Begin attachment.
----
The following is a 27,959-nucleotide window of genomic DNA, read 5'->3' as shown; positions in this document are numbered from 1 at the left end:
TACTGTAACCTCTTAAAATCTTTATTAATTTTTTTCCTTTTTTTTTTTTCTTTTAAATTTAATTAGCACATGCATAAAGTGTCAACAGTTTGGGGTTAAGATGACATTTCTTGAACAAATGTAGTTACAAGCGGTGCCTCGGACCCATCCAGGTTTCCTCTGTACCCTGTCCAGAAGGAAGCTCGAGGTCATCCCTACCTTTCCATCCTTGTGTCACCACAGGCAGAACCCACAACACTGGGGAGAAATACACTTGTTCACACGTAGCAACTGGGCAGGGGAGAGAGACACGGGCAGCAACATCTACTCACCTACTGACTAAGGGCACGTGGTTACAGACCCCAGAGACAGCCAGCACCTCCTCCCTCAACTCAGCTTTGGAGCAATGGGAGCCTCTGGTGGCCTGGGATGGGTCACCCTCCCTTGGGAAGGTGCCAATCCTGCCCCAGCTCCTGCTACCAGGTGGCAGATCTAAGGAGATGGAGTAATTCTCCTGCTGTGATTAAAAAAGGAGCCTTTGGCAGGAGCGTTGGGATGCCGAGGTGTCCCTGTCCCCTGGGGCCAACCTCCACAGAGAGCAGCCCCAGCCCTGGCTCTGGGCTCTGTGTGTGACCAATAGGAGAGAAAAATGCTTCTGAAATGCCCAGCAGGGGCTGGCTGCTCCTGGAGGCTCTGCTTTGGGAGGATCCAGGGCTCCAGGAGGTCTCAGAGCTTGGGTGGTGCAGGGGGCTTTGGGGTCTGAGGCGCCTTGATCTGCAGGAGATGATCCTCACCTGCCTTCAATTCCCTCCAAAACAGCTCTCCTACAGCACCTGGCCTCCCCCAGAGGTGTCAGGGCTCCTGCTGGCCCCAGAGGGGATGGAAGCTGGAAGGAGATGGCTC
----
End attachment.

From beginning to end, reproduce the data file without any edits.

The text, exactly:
The following is a 27,959-nucleotide window of genomic DNA, read 5'->3' as shown; positions in this document are numbered from 1 at the left end:
TACTGTAACCTCTTAAAATCTTTATTAATTTTTTTCCTTTTTTTTTTTTCTTTTAAATTTAATTAGCACATGCATAAAGTGTCAACAGTTTGGGGTTAAGATGACATTTCTTGAACAAATGTAGTTACAAGCGGTGCCTCGGACCCATCCAGGTTTCCTCTGTACCCTGTCCAGAAGGAAGCTCGAGGTCATCCCTACCTTTCCATCCTTGTGTCACCACAGGCAGAACCCACAACACTGGGGAGAAATACACTTGTTCACACGTAGCAACTGGGCAGGGGAGAGAGACACGGGCAGCAACATCTACTCACCTACTGACTAAGGGCACGTGGTTACAGACCCCAGAGACAGCCAGCACCTCCTCCCTCAACTCAGCTTTGGAGCAATGGGAGCCTCTGGTGGCCTGGGATGGGTCACCCTCCCTTGGGAAGGTGCCAATCCTGCCCCAGCTCCTGCTACCAGGTGGCAGATCTAAGGAGATGGAGTAATTCTCCTGCTGTGATTAAAAAAGGAGCCTTTGGCAGGAGCGTTGGGATGCCGAGGTGTCCCTGTCCCCTGGGGCCAACCTCCACAGAGAGCAGCCCCAGCCCTGGCTCTGGGCTCTGTGTGTGACCAATAGGAGAGAAAAATGCTTCTGAAATGCCCAGCAGGGGCTGGCTGCTCCTGGAGGCTCTGCTTTGGGAGGATCCAGGGCTCCAGGAGGTCTCAGAGCTTGGGTGGTGCAGGGGGCTTTGGGGTCTGAGGCGCCTTGATCTGCAGGAGATGATCCTCACCTGCCTTCAATTCCCTCCAAAACAGCTCTCCTACAGCACCTGGCCTCCCCCAGAGGTGTCAGGGCTCCTGCTGGCCCCAGAGGGGATGGAAGCTGGAAGGAGATGGCTC